Legal aid cuts deny justice to vulnerable, Law Society says

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Jun 29, 2017
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Robert Bourns, president of the Law Society, urged the government to move forward with a review of legislation

Times photographer Richard Pohle

Legal aid spending cuts over the last four years have denied justice to the most vulnerable in society, solicitor leaders argue in a report released this morning.

Ministers were accused of making a “false economy” by slashing the legal aid budget as lawyers said that early legal advice could resolve problems and prevent people from ultimately having to rely on welfare support or involve the courts. The report from the Law Society, which represents 130,000 solicitors in England and Wales, claims that taxpayers would save money if larger amounts of legal aid funding was available.

The society’s analysis was based on its report into the Legal Aid, Sentencing and Punishment of Offenders Act 2012. The act brought in significant cuts to the scope of civil legal aid with the aim of cutting expenditure by £450 million. According to the Law Society, “the demographics of legal aid recipients prior to 2012 clearly indicate these cuts have fallen disproportionately on the most economically deprived and vulnerable members of society”.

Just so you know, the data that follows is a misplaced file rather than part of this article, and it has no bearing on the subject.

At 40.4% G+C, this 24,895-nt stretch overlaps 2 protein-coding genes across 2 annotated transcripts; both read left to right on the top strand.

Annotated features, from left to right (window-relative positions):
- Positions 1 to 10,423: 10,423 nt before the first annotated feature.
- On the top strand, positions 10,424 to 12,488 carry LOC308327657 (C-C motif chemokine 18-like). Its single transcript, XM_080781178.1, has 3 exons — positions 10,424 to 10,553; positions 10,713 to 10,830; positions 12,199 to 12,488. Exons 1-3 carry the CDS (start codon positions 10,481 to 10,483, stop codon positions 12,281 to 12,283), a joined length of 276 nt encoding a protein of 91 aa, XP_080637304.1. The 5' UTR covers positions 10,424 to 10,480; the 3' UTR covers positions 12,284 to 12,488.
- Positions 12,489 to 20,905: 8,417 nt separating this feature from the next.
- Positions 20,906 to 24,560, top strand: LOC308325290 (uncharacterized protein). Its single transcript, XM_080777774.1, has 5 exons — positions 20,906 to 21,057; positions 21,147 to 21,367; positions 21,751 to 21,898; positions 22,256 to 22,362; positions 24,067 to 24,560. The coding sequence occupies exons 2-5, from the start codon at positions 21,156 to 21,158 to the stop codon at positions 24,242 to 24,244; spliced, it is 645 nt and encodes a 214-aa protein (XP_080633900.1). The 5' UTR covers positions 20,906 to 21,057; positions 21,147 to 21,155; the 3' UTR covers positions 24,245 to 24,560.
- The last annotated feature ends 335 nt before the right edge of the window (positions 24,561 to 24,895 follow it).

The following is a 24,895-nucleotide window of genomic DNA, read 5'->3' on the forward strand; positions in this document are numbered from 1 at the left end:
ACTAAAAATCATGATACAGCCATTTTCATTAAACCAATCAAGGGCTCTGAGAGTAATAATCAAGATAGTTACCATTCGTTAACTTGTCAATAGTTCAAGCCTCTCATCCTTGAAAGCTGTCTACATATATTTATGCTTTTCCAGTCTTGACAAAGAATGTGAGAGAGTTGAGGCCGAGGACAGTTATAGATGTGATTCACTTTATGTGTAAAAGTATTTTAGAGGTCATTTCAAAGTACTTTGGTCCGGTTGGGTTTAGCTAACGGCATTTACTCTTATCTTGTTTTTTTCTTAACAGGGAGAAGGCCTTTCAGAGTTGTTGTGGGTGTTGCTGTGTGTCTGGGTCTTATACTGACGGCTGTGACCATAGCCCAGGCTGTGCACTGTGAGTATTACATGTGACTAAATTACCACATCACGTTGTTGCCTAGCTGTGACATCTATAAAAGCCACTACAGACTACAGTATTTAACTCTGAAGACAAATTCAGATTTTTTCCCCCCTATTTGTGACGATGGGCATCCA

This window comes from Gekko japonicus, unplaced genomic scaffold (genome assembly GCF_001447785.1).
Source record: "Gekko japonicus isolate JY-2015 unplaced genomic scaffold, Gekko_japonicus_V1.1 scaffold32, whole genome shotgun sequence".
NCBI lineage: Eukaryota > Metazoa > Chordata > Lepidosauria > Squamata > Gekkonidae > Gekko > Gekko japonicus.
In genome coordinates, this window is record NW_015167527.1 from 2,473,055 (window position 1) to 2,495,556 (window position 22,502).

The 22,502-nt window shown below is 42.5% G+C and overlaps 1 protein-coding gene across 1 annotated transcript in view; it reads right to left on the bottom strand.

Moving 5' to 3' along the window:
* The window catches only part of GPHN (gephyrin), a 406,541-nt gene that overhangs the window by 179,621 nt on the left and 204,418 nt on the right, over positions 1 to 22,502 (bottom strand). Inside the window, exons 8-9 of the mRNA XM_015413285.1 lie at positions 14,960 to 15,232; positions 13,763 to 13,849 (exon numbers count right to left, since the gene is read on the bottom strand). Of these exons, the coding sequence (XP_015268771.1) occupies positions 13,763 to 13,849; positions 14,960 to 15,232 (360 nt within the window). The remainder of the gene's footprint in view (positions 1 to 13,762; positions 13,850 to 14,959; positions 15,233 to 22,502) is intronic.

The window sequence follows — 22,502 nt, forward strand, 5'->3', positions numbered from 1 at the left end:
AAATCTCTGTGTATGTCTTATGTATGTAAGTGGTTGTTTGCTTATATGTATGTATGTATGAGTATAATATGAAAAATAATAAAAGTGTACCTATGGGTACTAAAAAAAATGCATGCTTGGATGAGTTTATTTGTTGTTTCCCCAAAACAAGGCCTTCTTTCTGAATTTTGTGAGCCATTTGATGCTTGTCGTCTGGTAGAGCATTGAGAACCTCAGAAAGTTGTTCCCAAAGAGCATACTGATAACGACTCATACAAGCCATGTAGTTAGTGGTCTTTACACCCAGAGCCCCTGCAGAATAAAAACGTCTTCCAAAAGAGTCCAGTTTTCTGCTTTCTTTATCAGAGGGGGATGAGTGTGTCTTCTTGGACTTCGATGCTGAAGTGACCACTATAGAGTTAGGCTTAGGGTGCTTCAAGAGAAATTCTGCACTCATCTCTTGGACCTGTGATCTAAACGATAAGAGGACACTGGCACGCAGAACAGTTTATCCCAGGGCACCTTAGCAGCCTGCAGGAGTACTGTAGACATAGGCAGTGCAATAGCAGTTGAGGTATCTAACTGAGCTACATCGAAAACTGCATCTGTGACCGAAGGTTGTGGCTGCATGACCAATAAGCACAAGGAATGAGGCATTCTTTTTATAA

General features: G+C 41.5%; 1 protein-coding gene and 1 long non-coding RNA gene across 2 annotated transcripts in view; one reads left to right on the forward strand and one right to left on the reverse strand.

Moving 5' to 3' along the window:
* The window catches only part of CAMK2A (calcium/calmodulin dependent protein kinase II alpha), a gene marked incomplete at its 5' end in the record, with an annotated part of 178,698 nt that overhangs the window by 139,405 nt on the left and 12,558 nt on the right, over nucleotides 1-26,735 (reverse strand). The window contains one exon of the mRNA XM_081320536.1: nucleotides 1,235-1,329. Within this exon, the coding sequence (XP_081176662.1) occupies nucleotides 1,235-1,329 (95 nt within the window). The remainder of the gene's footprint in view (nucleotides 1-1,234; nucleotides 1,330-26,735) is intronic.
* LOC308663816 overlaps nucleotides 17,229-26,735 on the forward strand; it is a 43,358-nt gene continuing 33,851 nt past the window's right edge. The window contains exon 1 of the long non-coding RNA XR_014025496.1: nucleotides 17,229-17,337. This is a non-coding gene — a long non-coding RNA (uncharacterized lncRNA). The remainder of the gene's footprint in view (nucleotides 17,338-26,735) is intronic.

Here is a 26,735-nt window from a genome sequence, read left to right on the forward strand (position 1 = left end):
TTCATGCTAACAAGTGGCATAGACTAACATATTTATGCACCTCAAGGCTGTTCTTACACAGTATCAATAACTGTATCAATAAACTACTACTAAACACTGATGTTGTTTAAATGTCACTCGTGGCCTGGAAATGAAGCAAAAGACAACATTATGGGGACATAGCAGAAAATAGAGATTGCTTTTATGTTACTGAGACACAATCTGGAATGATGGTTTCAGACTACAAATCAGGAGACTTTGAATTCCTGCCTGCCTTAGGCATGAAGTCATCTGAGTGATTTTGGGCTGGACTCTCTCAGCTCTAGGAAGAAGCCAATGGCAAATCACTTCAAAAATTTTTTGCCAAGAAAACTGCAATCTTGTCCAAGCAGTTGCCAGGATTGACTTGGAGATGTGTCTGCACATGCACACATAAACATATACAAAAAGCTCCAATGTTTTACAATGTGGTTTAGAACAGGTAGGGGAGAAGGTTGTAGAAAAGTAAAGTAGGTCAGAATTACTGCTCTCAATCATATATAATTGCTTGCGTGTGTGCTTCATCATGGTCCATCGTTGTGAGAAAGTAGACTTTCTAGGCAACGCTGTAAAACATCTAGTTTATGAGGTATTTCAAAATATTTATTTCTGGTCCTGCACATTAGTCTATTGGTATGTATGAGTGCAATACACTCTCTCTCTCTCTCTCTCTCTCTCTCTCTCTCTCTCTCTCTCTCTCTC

The organisation highlighted that some housing cases were no longer eligible for legal aid, meaning that “people now have a stark choice: to pay for their own legal advice, represent themselves, or be excluded from the justice system altogether”.

Robert Bourns, president of the society, reminded ministers that the previous government had planned a post-implementation review of the legislation before the general election earlier this month. “We hope that the new government will be able to commit to continue with this,” he said.

Legal aid red tape snares lawyers

Completing an application for civil legal aid takes longer than 90 minutes on average, according to more than 40 per cent of lawyers who contributed to an online survey. More than 70 per cent of lawyers who responded to the survey posted by the Young Legal Aid Lawyers group said that completing a form took longer than an hour. Fewer than 10 per cent of the those responding said the task could be completed in less than half an hour.

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